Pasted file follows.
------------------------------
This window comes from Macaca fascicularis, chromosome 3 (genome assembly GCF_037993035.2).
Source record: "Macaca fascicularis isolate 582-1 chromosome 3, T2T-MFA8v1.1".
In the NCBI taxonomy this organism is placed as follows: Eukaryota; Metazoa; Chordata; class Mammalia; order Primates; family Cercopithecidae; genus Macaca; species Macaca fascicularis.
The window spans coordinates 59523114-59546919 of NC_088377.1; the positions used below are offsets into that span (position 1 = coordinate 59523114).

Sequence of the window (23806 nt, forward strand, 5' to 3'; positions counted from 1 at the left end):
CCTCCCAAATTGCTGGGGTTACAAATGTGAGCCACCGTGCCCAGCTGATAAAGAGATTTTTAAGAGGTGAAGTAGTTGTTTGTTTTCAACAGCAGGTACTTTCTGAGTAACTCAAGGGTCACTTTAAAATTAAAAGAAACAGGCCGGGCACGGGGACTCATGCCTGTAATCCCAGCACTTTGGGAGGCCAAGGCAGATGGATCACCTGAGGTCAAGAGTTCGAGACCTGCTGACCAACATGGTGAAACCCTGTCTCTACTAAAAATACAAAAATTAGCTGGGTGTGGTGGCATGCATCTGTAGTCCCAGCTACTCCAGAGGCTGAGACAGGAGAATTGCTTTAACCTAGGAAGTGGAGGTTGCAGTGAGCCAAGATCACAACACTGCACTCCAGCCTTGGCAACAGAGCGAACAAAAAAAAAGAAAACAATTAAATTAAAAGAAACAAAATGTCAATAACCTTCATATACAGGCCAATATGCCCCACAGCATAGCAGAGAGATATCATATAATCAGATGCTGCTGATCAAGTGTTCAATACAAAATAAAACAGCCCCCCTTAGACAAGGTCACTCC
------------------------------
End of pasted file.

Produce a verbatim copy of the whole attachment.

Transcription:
This window comes from Macaca fascicularis, chromosome 3 (genome assembly GCF_037993035.2).
Source record: "Macaca fascicularis isolate 582-1 chromosome 3, T2T-MFA8v1.1".
In the NCBI taxonomy this organism is placed as follows: Eukaryota; Metazoa; Chordata; class Mammalia; order Primates; family Cercopithecidae; genus Macaca; species Macaca fascicularis.
The window spans coordinates 59523114-59546919 of NC_088377.1; the positions used below are offsets into that span (position 1 = coordinate 59523114).

Sequence of the window (23806 nt, forward strand, 5' to 3'; positions counted from 1 at the left end):
CCTCCCAAATTGCTGGGGTTACAAATGTGAGCCACCGTGCCCAGCTGATAAAGAGATTTTTAAGAGGTGAAGTAGTTGTTTGTTTTCAACAGCAGGTACTTTCTGAGTAACTCAAGGGTCACTTTAAAATTAAAAGAAACAGGCCGGGCACGGGGACTCATGCCTGTAATCCCAGCACTTTGGGAGGCCAAGGCAGATGGATCACCTGAGGTCAAGAGTTCGAGACCTGCTGACCAACATGGTGAAACCCTGTCTCTACTAAAAATACAAAAATTAGCTGGGTGTGGTGGCATGCATCTGTAGTCCCAGCTACTCCAGAGGCTGAGACAGGAGAATTGCTTTAACCTAGGAAGTGGAGGTTGCAGTGAGCCAAGATCACAACACTGCACTCCAGCCTTGGCAACAGAGCGAACAAAAAAAAAGAAAACAATTAAATTAAAAGAAACAAAATGTCAATAACCTTCATATACAGGCCAATATGCCCCACAGCATAGCAGAGAGATATCATATAATCAGATGCTGCTGATCAAGTGTTCAATACAAAATAAAACAGCCCCCCTTAGACAAGGTCACTCC